CARACAS (Reuters) - A respected Venezuela general who retired this month said the presence of Cuban soldiers in the army's highest decision-making levels was a security threat, backing opposition criticism of President Hugo Chavez.
Cuban doctors, teachers and sports instructors have flooded into Venezuela since Chavez took office 11 years ago, bringing healthcare to poor neighborhoods but angering critics who say the nation is becoming a copy of the communist island.
In an interview with Reuters late on Tuesday, General Antonio Rivero said Chavez was remodeling the army along Cuban lines. He said Cuban military advisers had a free run of the country since 2007 and had access to privileged information.
"Cuban soldiers have been inducing the current transformation of the armed forces," said Rivero, who is considering running for office in September legislative elections.
Rivero's criticism of the Chavez government, where he served as head of the emergency services until 2008, marks the second high-profile departure of a former ally of the leftist president in the last few months.
"We are putting in the hands of an ally information that no country should know," said the burly Rivero, who retired after nearly 25 years in the armed forces because of his concerns.
"In the case of an armed conflict we don't know which side Cuba will be on."
He said Cubans were present in Venezuela's Strategic Operational Command, the top planning body in the military, and that while the foreigners did not have positions of command, their advice often overruled that of regular soldiers.
"One thing is to learn from them, another to receive instructions."
A former soldier himself, Chavez left the army for politics after leading a failed coup in 1992. He is now overhauling the military with major investments in weapons, while creating a reserve guard, or militia, he says is designed to help defend the country in case of invasion. Cuba has a similar militia.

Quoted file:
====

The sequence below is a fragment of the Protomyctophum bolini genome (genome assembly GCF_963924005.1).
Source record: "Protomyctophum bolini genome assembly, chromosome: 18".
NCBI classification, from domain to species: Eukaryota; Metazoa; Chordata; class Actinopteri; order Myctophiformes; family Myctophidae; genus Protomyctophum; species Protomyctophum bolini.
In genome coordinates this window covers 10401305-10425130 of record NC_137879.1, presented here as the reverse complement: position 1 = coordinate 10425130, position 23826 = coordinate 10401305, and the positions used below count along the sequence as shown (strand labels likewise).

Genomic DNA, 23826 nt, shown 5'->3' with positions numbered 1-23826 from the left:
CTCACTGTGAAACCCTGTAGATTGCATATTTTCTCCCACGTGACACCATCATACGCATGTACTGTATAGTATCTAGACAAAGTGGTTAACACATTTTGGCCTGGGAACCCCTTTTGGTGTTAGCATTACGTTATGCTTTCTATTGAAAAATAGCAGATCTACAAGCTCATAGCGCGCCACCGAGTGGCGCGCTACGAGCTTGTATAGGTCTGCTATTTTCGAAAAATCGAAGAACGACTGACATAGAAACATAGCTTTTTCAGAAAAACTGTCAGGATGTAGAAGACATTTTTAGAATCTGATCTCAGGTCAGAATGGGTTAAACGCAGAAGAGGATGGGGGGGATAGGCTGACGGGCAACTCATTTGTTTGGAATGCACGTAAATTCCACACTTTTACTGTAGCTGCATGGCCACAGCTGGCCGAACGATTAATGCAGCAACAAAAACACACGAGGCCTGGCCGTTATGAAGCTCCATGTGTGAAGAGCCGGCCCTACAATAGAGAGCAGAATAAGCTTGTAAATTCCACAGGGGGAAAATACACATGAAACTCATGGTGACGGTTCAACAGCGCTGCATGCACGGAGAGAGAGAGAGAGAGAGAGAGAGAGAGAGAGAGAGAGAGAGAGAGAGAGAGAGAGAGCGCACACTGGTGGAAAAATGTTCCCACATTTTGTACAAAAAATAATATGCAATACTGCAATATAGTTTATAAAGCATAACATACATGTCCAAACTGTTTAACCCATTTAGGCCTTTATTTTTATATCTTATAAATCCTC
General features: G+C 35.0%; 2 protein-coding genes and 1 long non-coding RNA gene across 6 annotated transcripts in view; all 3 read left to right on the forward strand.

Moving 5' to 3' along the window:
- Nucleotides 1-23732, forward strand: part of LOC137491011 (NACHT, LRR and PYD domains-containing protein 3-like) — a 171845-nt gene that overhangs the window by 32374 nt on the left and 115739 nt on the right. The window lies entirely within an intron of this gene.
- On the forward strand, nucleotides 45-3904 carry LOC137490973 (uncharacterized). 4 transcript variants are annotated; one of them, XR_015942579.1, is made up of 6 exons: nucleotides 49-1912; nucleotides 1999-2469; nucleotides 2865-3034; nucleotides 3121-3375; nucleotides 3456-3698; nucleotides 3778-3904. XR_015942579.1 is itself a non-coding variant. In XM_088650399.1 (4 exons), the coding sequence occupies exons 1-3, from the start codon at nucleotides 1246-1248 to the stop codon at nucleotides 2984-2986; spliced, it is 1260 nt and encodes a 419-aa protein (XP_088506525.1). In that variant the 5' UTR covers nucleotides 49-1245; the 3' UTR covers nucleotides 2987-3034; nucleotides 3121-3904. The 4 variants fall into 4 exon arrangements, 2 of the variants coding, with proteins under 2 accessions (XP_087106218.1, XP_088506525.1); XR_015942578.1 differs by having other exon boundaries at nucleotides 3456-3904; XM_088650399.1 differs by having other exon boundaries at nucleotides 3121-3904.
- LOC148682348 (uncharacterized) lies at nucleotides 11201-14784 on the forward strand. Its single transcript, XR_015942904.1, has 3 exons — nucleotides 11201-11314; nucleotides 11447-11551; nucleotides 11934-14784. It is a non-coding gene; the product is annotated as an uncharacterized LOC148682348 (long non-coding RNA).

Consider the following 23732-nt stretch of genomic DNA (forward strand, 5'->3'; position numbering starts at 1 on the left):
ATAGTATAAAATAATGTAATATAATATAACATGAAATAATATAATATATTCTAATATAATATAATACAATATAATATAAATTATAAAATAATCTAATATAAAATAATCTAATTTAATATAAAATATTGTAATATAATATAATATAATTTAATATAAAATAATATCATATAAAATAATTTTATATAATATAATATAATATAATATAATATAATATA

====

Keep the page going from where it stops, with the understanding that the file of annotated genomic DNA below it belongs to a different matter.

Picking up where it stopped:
Chavez says Cuban aid, in exchange for cheap oil, has been a great help to Venezuela and says his model of "21st century Socialism" differs from the system on the Caribbean island, not least because of Venezuela's multi-party democracy.
Opponents seize on his close friendship with former-Cuban leader Fidel Castro and the apparent Cuban influence in his thinking as evidence that he is dragging Venezuela into a Castro-inspired communist system.
The president, who has taken Castro's mantle as Latin Americas main U.S. critic, has struggled to overcome Venezuela's resolutely Americanized culture of shopping malls, baseball and fast food in his drive to instill socialist ideals in his supporters.
Rivero spent time in jail in the 1990s after taking part in a coup in 1992 that was inspired by the putsch by Chavez earlier the same year. He said he supported some of the things Chavez was doing, including the overhaul of the army, but said the president was increasingly autocratic.
"This government is driving toward the implantation of a autocracy that is practically irreversible," said Rivero, whom Chavez made a general.
Rivero said he may move into politics, possibly as an independent candidate ahead of elections for the national assembly.
In 2007 former Defense Minister General Raul Baduel ended years of loyal service to Chavez and joined the opposition. Last year he was jailed on corruption charges.
In February, the governor of Lara state, Henri Falcon, quit Chavez's Socialist party for a smaller leftist party, saying the president was not open to dialogue.
With the political atmosphere increasingly charged before September's legislative vote, Chavez says his opponents are breaking laws to try to topple him. Several dozen of his foes are now in jail, living in exile or facing probes.
Writing by Frank Jack Daniel; Editing by Cynthia Osterman